BRUSSELS, Aug 25 (Reuters) - European Union antitrust authorities are investigating possible anti-competitive practices in precious metals trading as they joined other regulators in a crackdown on possible rigging of the markets.
The European Commission’s action follows a record 1.7 billion euro ($1.9 billion) fine against six financial institutions in 2013 for manipulating Libor and Euribor interest rate benchmarks.
Regulators on both sides of the Atlantic are also investigating suspected rigging of the foreign exchange market.
“The Commission is currently investigating alleged anti-competitive behaviour in precious metals spot trading in the European Economic Area (EEA),” Commission spokesman Ricardo Cardoso said in an email.
He did not name the banks. The EEA refers to the 28-country European Union, plus Iceland, Liechtenstein and Norway.
HSBC said this month that various regulators, competition and law enforcement authorities in the US and the EU were investigating its precious metals operations.
“In April 2015, the European Commission issued a request for information seeking certain information related to HSBC’s precious metals operations. HSBC is cooperating with the authorities,” it said.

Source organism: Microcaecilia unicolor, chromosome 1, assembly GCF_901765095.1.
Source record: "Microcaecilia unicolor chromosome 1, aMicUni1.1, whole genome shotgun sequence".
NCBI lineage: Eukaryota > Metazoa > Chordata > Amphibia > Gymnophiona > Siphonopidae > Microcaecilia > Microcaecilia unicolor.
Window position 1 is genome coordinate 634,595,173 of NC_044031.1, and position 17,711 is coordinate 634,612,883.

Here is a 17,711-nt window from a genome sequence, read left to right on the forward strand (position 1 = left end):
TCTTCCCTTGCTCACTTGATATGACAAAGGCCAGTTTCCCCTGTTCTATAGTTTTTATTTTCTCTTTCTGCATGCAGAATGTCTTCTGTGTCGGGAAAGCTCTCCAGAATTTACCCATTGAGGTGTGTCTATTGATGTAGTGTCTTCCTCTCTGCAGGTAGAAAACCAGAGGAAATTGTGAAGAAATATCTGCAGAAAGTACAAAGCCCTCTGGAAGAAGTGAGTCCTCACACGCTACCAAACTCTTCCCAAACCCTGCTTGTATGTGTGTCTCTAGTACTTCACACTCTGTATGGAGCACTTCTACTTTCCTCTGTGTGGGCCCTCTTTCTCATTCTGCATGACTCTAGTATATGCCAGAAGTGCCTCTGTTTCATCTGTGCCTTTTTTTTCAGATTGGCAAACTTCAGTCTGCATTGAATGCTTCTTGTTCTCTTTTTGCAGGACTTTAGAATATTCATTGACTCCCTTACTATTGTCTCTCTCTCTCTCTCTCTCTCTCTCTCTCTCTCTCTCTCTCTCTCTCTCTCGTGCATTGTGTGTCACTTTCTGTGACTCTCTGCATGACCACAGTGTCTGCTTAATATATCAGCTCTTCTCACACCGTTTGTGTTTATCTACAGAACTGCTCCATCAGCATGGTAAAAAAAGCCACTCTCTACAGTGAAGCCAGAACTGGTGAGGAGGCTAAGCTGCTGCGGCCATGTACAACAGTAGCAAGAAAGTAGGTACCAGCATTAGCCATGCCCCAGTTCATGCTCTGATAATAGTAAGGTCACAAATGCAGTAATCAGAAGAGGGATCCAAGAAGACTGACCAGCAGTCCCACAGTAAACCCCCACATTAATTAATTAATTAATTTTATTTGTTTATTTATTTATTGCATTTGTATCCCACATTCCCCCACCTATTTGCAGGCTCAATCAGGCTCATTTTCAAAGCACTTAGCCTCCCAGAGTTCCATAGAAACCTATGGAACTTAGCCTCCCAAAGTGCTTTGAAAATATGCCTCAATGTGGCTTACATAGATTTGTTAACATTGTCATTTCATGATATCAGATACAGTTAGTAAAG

It said it was unable to predict the timing of any resolution and the impact on the bank, which it said “could be significant.”
Britain’s Financial Conduct Authority, Germany’s Bafin and Switzerland’s FINMA are also looking into precious metals trading and commodity benchmarks.
British bank Barclays said in March that it has provided information to the U.S. Department of Justice related to its precious metals activity. ($1 = 0.8715 euros) (Additional reporting by Steve Slater in London; Editing by Keith Weir)
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